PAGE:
Definition/properties of NFA extended transition function [closed]

I am trying to prove by induction that if

$$\hat\delta_d(q_0, w) = \hat\delta_n(q_0, w)$$

I know by practicing inductive proofs of the $\hat\delta$ for DFAs, that on the basis of the definition of $\hat\delta_d$

1. for any $q \in Q$, $\hat\delta(q, \epsilon) = q$

2. for any $q \in Q$ and $a \in$ the language of the DFA, $\hat\delta(\delta(q, y), a)$

3. $\hat\delta(q, ax) = \hat\delta(q_1, x)$ where $a_1 = \delta(q,a)$

Does the extended transition function also have these properties? Does it have other definitions/properties?

For reference, $\hat\delta_d$ refers to the extended transition function of DFAs and $\hat\delta_n$ refers to the extended transition function of NFAs.

• Kindly clarify what you mean specifically by $\hat\delta_d$,$\hat\delta_n$,$\hat\delta$. Are all of them transition functions for DFA's or does some of them refer to NFA's? – Sagnik Feb 23 '18 at 4:28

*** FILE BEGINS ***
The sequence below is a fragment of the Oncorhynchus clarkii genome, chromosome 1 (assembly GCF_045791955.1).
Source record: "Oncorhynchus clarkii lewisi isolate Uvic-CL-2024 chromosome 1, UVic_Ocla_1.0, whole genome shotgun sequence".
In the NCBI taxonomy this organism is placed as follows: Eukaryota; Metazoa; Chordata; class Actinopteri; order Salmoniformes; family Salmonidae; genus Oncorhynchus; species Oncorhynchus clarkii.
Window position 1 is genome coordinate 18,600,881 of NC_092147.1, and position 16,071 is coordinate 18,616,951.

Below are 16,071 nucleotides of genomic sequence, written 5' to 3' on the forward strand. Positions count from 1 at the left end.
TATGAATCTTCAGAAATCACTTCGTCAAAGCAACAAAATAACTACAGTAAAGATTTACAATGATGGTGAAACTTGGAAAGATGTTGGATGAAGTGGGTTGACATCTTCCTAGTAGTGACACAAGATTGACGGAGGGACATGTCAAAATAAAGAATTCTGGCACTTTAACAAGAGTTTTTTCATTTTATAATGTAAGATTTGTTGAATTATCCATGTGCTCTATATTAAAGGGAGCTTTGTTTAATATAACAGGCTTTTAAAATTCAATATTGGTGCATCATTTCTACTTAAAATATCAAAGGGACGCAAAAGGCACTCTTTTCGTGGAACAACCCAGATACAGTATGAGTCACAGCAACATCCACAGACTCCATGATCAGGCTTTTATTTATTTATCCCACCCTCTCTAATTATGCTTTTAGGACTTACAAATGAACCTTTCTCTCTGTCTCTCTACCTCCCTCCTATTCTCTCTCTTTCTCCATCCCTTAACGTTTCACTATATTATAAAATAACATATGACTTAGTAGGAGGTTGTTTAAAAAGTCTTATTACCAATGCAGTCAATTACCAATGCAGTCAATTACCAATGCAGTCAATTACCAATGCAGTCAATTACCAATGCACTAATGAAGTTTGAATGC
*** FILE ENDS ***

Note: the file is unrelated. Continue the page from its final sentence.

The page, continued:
• This question is unanswerable because you've not defined your notation and because you've only written half of what you're trying to prove: "If X=Y, then what?" You could attempt to prove that "If it is raining, sensible people use umbrellas" but it makes no sense to attempt to prove "If it is raining". – David Richerby Feb 23 '18 at 10:15
• @DavidRicherby not trying to get help with the proof! Just trying to find properties of the extended transition function of NFAs. I mentioned the proof as context. If it is distracting, I will delete it. – maddie Feb 24 '18 at 5:23
• Also, bullet 2 doesn't make any sense; something seems missing. Did you mean to say that $\hat{\delta}(\delta(q,y),a)$ is equal to something? If so, what? – D.W. Feb 24 '18 at 6:53
• When you say the language of the DFA, do you perhaps mean the alphabet? ($\Sigma$) That's not the same thing. – D.W. Feb 24 '18 at 6:54